COLUMBUS, Ohio (AP) — Ohio lawmakers have had their chance to vote on a bill limiting collective bargaining rights for 350,000 public workers across the state. Next will be the public’s turn.
Even before the contentious Senate Bill 5 — in some ways tougher than Wisconsin’s — cleared the Legislature late Wednesday, unions and Democrats in this once-proud labor stronghold vowed to put it on November’s ballot as a referendum.
“O-H-I-O! S.B. 5 has got to go!” protesters chanted ahead of a final Senate vote of 17-16 that sent the bill to Gov. John Kasich for his signature, expected this week. The vote followed a day filled with Statehouse demonstrations by about 750 people who raucously chanted and shouted throughout the process. After a House vote of 53-44, opponents spewed expletives at House members.
The vitriol wasn’t limited to the Statehouse.
Leo Geiger, 34, a Republican who works as a sewer inspector for the city of Dayton, said he’s “deathly afraid that this is going to affect me, my family and the entire state of Ohio in an incredibly negative way.”
He believes the bill is political payback for unions‘ support of Democrats in November’s election.
“I find this to be loathsome,” he said from Dayton on Wednesday night. He didn’t attend protests because he couldn’t take the time off. “I find this to be disrespectful to Ohioans and disrespectful to the process of democracy.”
The measure affects safety workers, teachers, nurses and a host of other government personnel. It allows unions to negotiate wages and certain working conditions but not health care, sick time or pension benefits. It gets rid of automatic pay increases and replaces them with merit raises or performance pay. Workers would also be banned from striking.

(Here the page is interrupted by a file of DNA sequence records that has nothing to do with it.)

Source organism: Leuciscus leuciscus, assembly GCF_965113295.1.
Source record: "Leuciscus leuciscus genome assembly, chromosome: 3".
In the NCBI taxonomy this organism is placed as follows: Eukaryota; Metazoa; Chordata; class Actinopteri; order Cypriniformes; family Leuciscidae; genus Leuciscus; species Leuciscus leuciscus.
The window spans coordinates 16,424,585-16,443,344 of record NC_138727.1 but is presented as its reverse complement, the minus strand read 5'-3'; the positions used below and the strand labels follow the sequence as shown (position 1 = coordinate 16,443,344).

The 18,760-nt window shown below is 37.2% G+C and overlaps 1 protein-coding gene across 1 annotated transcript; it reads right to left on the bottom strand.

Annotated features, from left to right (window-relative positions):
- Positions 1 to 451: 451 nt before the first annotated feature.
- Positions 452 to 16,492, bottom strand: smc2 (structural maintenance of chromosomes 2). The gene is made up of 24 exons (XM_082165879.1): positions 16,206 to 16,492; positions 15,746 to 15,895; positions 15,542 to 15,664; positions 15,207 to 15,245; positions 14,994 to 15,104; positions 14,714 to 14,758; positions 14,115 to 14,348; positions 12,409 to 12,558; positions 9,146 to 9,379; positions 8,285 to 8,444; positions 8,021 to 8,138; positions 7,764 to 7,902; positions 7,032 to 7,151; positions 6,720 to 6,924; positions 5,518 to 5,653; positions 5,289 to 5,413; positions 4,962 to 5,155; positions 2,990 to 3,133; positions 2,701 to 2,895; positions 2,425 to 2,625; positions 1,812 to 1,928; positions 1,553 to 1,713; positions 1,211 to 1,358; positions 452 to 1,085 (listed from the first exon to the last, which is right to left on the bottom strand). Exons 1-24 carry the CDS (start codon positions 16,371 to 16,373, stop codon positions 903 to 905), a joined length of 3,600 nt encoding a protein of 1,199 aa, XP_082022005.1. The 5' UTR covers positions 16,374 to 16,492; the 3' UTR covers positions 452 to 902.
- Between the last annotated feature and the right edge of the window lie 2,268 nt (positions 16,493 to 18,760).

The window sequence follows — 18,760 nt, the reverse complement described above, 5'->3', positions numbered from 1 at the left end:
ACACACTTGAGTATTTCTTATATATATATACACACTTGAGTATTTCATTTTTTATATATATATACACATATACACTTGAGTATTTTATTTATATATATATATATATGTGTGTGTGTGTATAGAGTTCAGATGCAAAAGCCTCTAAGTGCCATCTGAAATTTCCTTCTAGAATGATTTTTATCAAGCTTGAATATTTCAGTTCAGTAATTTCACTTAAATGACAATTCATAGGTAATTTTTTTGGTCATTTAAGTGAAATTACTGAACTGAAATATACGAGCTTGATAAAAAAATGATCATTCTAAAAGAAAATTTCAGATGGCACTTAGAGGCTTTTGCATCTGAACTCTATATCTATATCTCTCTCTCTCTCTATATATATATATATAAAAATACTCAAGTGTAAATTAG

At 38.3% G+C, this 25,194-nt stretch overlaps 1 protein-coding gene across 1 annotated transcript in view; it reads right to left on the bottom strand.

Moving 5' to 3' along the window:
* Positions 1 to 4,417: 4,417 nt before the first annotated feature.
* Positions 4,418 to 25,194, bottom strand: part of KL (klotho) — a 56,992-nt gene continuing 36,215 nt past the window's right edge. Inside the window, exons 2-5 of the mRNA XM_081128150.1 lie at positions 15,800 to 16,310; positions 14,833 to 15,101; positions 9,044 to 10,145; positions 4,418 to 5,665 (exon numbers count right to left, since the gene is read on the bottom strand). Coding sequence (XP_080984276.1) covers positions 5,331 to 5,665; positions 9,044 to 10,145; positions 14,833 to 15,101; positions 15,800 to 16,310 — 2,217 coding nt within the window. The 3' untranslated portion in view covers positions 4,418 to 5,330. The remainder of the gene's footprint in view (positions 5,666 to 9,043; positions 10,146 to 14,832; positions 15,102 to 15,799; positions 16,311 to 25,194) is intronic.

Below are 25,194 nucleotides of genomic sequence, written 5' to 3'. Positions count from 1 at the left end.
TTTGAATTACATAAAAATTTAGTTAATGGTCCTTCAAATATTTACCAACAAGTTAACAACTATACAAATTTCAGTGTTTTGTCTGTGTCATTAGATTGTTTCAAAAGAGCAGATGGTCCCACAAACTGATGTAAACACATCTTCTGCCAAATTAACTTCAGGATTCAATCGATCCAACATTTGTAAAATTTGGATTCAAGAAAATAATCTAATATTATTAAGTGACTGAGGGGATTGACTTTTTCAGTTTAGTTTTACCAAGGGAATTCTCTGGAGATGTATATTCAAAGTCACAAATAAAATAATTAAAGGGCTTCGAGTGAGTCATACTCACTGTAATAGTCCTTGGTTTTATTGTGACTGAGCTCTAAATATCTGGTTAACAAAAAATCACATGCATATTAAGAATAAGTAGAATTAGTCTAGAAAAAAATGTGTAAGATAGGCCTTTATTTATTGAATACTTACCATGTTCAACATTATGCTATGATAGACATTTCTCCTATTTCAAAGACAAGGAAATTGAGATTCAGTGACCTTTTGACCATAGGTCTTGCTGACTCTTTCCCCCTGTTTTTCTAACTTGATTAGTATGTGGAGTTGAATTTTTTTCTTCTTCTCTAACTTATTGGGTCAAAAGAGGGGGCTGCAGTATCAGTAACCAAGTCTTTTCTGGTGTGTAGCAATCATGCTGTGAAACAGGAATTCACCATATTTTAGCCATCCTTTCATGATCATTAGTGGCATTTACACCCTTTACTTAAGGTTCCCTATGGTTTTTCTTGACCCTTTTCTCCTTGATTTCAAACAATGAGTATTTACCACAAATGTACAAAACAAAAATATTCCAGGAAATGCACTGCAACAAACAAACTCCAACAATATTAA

A ballot challenge would stall implementation of the law that Republicans championed as vital to Ohio’s economic future.
“This state cannot pay what we’ve been paying in the past,” House Speaker Bill Batchelder said during a news conference ahead of Wednesday’s vote. “Local government and taxpayers need control over their budgets. This bill, as amended and changed, is a bill that will give control back to the people who pay the bills.”
He said House Republicans were launching a website, sb5truth.com, to correct what they see as falsehoods about the measure.
Mr. Kasich has said his $55.5 billion, two-year state budget counts on unspecified savings from lifting union protections to fill an $8 billion hole.
During House debate, state Rep. Robert Hagan, a Democrat from Youngstown, took issue with the notion that the bill was aimed at saving money.
“Don’t ever lie to us and don’t be hypocritical and don’t dance around it as if it’s finances, because you know what it is: It’s to bust the union,” Mr. Hagan told his fellow lawmakers.
Democratic state Sen. Charleta Tavares, a recent Columbus city councilwoman, called the bill “paternalistic, patronizing, disrespectful and condescending” to city leaders who balance their budgets annually, not every two years as Ohio does.